Stella Leventoyannis Harvey

Getting Older

No one longs to live more than someone growing old - Sophocles  

I have a birthday coming up in the next few days. Oh, thanks for your wishes. That’s very nice of you. I appreciate it. No, I’m not turning a new decade or anything special like that. Although aren’t all birthdays special in their own way? When my friends complain about getting older, I tell them they should be grateful. I mean, really, what’s the alternative?

And now, I need to take my own advice. I’ve been feeling somewhat anxious of late. Oh, yes I know it’s only a number. What’s the big deal? It’s not. The number doesn’t bother me at all. Okay, I can see that suspicious grin. Maybe it worries me a little.

 What seems to be troubling me further though is something more complicated. As I look around from this vantage point (soon to be 58), I realize that I have more friends who are suffering with illness. Other friends have died. I don’t remember experiencing these losses when I was in my twenties or thirties.

It started happening in my forties when a friend died of cancer. Her death took me aback for a long time, but not long enough to ponder this eventuality for me. In my fifties now, illness seems to have befallen many of my friends and friends of friends. I feel surrounded. And that forces me to look at my own life and that M word.

Facing my own mortality (I can’t believe I just typed those words) is something I’ve pretty much avoided. I’ve always kept and continue to keep my life overbooked. I immerse myself in everything that comes my way and find other projects just so I won’t stop for a single minute. I’ve been a life long runner? And that has had nothing to do with fitness. Even I can see that.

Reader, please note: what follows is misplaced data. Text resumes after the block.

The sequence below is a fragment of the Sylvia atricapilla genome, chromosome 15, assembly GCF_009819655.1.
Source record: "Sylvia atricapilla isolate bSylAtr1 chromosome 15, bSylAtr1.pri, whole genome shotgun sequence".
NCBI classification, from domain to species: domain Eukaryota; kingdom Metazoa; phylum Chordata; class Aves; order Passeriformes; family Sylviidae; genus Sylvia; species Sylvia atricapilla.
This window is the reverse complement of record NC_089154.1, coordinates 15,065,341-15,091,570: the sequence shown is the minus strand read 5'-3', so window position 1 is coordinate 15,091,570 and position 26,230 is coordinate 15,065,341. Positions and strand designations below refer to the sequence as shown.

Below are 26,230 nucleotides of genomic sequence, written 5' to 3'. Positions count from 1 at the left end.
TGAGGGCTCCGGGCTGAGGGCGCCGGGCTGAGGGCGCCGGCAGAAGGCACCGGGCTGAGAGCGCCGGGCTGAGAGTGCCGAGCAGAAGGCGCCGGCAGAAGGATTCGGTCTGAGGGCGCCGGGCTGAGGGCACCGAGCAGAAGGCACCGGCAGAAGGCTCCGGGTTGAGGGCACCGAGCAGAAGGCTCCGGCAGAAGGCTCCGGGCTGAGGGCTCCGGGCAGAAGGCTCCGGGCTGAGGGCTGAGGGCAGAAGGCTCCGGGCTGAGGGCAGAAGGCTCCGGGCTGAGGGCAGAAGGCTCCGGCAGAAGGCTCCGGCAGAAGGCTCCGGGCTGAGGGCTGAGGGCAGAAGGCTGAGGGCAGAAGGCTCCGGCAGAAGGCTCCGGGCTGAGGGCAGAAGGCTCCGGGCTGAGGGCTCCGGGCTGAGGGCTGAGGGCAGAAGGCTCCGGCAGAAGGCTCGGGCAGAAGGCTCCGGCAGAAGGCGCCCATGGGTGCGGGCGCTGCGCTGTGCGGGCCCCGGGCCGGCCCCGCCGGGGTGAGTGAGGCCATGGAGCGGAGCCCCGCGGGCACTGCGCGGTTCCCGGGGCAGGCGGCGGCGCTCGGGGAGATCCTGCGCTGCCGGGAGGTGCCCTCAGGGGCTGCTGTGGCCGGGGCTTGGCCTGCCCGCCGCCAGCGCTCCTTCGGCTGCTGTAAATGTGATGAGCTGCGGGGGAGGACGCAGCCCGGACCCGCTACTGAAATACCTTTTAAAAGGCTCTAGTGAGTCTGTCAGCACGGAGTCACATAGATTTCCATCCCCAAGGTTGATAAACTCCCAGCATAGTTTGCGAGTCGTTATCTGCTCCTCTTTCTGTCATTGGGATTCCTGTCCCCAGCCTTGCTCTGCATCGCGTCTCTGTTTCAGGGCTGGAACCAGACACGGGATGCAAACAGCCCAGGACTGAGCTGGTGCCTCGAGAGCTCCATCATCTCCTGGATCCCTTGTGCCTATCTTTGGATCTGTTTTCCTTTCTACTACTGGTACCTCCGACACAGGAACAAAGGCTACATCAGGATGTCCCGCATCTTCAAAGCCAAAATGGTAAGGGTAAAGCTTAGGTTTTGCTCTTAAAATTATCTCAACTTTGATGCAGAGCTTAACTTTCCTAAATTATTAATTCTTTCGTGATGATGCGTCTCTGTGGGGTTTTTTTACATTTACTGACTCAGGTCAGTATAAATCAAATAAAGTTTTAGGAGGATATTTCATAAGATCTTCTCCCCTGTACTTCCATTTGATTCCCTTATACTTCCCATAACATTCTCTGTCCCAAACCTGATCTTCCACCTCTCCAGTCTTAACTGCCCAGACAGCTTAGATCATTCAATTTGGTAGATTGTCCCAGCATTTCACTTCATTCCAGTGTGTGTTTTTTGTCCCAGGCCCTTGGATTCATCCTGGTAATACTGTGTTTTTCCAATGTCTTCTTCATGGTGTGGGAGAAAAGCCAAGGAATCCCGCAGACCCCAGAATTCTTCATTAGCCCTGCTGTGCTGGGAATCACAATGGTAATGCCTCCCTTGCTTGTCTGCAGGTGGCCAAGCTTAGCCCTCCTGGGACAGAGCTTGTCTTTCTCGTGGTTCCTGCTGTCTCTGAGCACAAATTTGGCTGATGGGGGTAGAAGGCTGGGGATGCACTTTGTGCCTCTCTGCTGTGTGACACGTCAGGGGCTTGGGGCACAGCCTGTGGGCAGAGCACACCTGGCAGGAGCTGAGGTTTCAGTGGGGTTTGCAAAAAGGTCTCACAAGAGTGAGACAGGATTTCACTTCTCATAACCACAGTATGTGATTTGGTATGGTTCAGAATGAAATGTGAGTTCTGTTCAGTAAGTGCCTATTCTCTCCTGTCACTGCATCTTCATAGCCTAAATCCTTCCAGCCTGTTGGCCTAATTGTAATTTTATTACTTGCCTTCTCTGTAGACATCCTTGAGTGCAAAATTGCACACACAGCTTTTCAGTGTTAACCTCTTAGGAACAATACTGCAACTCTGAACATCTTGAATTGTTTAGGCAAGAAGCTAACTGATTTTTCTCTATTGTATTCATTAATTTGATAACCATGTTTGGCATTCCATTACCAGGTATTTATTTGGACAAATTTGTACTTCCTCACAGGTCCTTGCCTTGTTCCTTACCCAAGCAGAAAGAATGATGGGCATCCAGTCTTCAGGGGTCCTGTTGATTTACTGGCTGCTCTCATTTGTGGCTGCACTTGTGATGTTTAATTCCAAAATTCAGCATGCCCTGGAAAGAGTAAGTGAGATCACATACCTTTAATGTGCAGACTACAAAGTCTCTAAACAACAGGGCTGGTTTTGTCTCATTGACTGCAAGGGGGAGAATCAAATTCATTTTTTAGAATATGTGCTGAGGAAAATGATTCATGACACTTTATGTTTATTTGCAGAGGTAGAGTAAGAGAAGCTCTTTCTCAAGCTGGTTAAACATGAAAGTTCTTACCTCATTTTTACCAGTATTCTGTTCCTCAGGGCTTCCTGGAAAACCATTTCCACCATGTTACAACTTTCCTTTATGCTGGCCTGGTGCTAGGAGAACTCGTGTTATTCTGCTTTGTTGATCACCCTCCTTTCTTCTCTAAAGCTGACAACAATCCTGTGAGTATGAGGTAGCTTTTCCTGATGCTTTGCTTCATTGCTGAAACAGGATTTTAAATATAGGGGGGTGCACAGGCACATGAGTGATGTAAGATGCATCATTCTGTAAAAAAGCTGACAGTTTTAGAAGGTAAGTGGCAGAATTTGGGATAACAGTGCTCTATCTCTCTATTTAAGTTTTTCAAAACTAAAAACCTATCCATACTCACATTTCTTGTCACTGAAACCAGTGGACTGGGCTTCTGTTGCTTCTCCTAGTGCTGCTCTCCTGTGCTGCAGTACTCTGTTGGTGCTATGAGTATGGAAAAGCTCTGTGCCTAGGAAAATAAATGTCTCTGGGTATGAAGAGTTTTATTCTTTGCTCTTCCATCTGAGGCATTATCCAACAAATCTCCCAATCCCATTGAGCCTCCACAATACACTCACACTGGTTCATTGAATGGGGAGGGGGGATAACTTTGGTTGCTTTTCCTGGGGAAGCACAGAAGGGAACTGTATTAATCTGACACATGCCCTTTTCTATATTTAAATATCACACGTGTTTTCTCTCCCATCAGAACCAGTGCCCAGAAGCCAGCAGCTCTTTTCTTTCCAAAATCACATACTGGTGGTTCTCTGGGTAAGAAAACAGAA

I have no choice now, but to stop and reflect on what lies ahead. How will I do all the things I still want to do? This sudden time crunch sends me into a paralysing tizzy. Where do I begin?  Will I have time?

And so I climb another bandwagon, write down all the things I still want to do. Looking at the list overwhelms me, makes me feel as though I’m sinking into quicksand.

Why is life so unfair? We stay fit, eat properly, do all the ‘right’ things, and we still have to face getting sick and disabled and dependent on others. How is this fair? I used to say I wouldn’t go without a fight. That’s easy to say when you’re young and not really thinking that illness or death are possibilities.

And there in that last line I’ve typed is the crux of my problem. I suppose I’ve never believed illness and death were in my cards. I know, what you’re thinking. She’s so delusional. And really I am. But tell me, have you ever given much thought to these twin specters?

Just as I’m feeling lost, unsure where to turn, and wondering what the point is to life, I read about why this 94 year old runs and I’m lifted.  Or distracted. Of course there’s a point.  This woman has found hers. I guess I have to find mine.

There’s hope. That’s where I’ll pin my faith; clinging to the belief I will have more time. And I better make the most of it. Stop complaining and get on with it. 

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